Agriculture.—The State is highly agricultural, ten-thirteenths of its entire area being under cultivation. It is pre-eminently a fruit-growing region, peaches, apples, pears, quinces and other small fruits are extensively raised, and the annual peach crop alone averages 4,000,000 baskets. The acreage, production, and value of the principal crops in 1919 was as follows: corn, 230,000 acres, production 6,900,000 bushels, valued at $10,005,000; wheat, 145,000 acres, production 1,740,000 bushels, valued at $3,706,000; potatoes, 11,000 acres, production 915,000 bushels, valued at $1,141,000; sweet potatoes, 7,000 acres, production 966,000 bushels, valued at $1,063,000; hay, 82,000 acres, production 105,000 tons, valued at $2,730,000.
Manufactures.—Delaware has extensive manufactures. In 1914 there were 808 manufacturing establishments in the State. The average number of wage earners was 22,105, and the capital invested amounted to $69,320,000. There was paid in wages $11,382,000. The value of the materials used was $31,649,000, with the finished product valued at $56,035,000.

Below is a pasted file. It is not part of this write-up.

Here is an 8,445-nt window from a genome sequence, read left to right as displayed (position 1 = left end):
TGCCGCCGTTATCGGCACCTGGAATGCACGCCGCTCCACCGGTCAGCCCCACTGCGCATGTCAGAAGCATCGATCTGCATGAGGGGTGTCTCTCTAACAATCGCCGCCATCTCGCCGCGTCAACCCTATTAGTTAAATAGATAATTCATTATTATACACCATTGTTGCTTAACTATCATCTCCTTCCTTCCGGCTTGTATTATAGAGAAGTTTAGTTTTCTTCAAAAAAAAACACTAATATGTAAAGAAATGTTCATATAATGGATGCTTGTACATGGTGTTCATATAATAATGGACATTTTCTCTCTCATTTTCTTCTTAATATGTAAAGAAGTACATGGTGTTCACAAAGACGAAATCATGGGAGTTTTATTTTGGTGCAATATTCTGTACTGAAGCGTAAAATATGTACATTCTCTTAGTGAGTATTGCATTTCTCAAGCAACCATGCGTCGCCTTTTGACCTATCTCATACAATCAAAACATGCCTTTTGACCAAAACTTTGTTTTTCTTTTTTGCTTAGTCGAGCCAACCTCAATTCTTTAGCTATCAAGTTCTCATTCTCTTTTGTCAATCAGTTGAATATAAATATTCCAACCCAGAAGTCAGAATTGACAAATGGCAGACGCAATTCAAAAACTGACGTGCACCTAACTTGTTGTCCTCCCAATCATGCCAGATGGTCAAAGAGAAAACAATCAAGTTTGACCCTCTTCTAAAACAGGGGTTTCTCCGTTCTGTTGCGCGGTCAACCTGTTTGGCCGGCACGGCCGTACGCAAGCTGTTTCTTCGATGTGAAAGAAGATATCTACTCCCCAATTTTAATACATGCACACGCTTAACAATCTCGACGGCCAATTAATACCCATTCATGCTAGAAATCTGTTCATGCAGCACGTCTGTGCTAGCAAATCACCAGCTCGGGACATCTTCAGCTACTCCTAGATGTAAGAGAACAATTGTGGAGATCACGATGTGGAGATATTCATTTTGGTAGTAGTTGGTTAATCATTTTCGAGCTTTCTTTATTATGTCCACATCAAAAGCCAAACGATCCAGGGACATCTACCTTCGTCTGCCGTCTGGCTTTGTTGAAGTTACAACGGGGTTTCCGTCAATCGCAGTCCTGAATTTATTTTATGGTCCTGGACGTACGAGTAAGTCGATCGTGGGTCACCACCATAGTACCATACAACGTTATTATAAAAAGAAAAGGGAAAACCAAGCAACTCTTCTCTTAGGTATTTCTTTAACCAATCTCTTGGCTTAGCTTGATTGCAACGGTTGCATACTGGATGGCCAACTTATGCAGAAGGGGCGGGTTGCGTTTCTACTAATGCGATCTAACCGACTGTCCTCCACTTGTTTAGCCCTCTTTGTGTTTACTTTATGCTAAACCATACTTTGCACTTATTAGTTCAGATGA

Banking.—In 1919 there were 19 National banks in operation, having $1,429,000 capital, $885,256 in outstanding circulation, and $1,327,750 in reserve. There were also 5 State banks, with $620,000 capital, $8,833,000 in deposits and $10,847,000 in resources.
Education.—The total enrolment in the public schools in 1919 was 37,440, with an average enrolment of 30,024, and an average attendance of 28,216. There were about 1,120 teachers employed, receiving an average annual salary of $662.10. The educational conditions in the State have for many years been unsatisfactory, but in 1919 there was passed and approved an elaborate school code providing for county and district administrative machinery, and making radical reforms and changes in the conduct of the schools. This code resulted from a study of a school survey commission appointed in 1917.
Churches.—The strongest denominations numerically in the State are the Methodist Episcopal, Roman Catholic, Protestant Episcopal, Lutheran, Baptist, and Presbyterian.